4 Babies Were Found in Freezer in Home of Mom Who 'Concealed Pregnancies.' Why Weren't Charges Filed?

A medical examiner found the cause of death for the babies to be “undetermined," according to an April 30 press release from the Suffolk District Attorney's Office

<p>Matt Stone/MediaNews Group/Boston Herald via Getty Images</p> Boston police investigating the scene in November 2022.

Matt Stone/MediaNews Group/Boston Herald via Getty Images

Boston police investigating the scene in November 2022.

A Massachusetts mother who was the owner of the Boston apartment where four babies were found in a freezer last November will not face criminal charges following an investigation, Suffolk District Attorney Kevin Hayden announced Tuesday, April 30.

In a press release, Hayden said he doesn’t believe a case against Alexis Aldamir, now 69, can be brought to trial due to several factors.

“This investigation, which is one of the most complex, unusual and perplexing that this office has ever encountered, is now complete. While we have some answers, there are many elements of this case that will likely never be answered,” Hayden stated.

“We will never know exactly where or when the four babies found in Alexis Aldamir’s apartment were born,” he added. “We will never know if the four babies were born alive, and we will never know exactly what happened to them. We will never know how Alexis Aldamir concealed her pregnancies, or why she chose to do so.”

Related: Remains of 4 Infants Discovered in Boston Apartment, Police Say

On Nov. 17, 2022, police officers responded to a residence in South Boston after receiving a 911 call from Aldamir’s brother about a baby found in a freezer, authorities said. The caller explained that he and his wife made the discovery while cleaning out the apartment where his sister once lived.

That day, two male babies and two female babies, all of whom were siblings, were found “frozen solid,” authorities said. All were discovered in shoe boxes wrapped in tin foil and had their umbilical cords attached. The two females also had their placentas attached.

<p>Matt Stone/MediaNews Group/Boston Herald via Getty Images</p>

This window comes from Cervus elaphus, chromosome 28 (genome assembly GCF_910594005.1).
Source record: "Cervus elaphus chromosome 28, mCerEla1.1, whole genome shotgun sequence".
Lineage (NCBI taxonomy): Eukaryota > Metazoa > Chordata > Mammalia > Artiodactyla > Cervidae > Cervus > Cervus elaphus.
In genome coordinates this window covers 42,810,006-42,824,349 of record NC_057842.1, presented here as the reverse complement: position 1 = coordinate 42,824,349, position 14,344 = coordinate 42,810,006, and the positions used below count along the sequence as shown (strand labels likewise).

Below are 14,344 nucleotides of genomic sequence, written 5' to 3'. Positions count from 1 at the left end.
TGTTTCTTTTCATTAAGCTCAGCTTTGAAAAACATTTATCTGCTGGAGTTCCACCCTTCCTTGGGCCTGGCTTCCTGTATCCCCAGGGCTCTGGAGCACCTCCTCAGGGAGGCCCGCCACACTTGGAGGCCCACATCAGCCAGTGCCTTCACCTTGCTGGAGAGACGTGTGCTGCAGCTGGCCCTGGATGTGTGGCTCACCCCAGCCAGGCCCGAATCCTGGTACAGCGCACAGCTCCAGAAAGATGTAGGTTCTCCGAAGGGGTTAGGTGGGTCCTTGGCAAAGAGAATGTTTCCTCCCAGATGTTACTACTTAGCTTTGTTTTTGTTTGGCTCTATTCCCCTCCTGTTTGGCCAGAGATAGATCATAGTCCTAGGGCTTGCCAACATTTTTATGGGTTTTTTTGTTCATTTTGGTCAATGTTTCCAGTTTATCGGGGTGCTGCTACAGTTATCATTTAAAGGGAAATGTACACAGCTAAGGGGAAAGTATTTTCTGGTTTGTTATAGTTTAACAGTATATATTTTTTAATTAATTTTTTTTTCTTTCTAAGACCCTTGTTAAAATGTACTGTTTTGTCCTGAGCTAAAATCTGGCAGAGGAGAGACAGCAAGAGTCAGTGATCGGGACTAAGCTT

Matt Stone/MediaNews Group/Boston Herald via Getty Images

The medical examiner reported that there was no scientific method to determine how long the babies — who were described as full term — had been frozen, according to the release.

“The autopsy found no signs of internal or external trauma and no evidence of obvious injuries,” the release states. “There were no signs of food, or milk, or formula inside the babies’ stomachs.”

Additionally, the medical examiner found the cause of death for all the babies to be “undetermined,” and said that they could not definitively determine whether the babies had been born alive.

Investigators later learned that Aldamir owned and occupied the apartment after moving with her family from Maryland to Amherst in 1971, when she was almost 17 years old, authorities said. Records show Aldamir purchased the South Boston apartment in October 1983, and likely started living in the apartment as early as April 1982, per the release.

Aldamir was tracked down to a residential healthcare facility and ordered by the court to provide a DNA sample, which revealed she was the mother of all four babies, according to the investigators.

Authorities said Aldamir worked for an accounting firm in Boston from March 1980 to October 2021.

Her co-workers described her as “a heavy-set woman who had a penchant for wearing loose-fitting clothing regardless of the season,” the release states. “None of Aldamir’s co-workers knew her to be pregnant at any point.”

Additional DNA testing in June 2023 identified the likely father of the four babies as a man who died in 2011, according to the release. Investigators said he and Aldamir also shared a fifth child together that they placed for adoption. They added that Aldamir had given birth to a baby girl in 1982 but found no other birth records.

Authorities said that in late 2022, investigators visited the healthcare facility where Aldamir now lives and questioned her about the four babies found in her apartment.

“Throughout the interview Aldamir appeared confused and demonstrated a lack of understanding about where she was and who she was speaking to,” the release states. “As a result, she was unable to provide investigators with any significant information.”

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“To further assess Aldamir’s cognitive ability, investigators reviewed publicly available probate court records and spoke with a lawyer for Aldamir. The information obtained suggests strongly that Aldamir would be unlikely to stand trial," the release adds.

Since investigators could not prove a crime had been committed, no charges will be filed.

“In this case, investigators cannot prove that the babies were ever alive and they have no cause or manner of death. Second, the autopsy found no signs of internal or external trauma to the babies and no evidence of obvious injuries. Third, as the father is now deceased, he cannot be charged with any crime.”

The Boston Police Department Homicide Unit and Crime Laboratory, the Massachusetts Office of the Chief Medical Examiner, Bode Technologies of Virginia (a DNA research firm) also assisted in the investigation led by the district attorney’s office.

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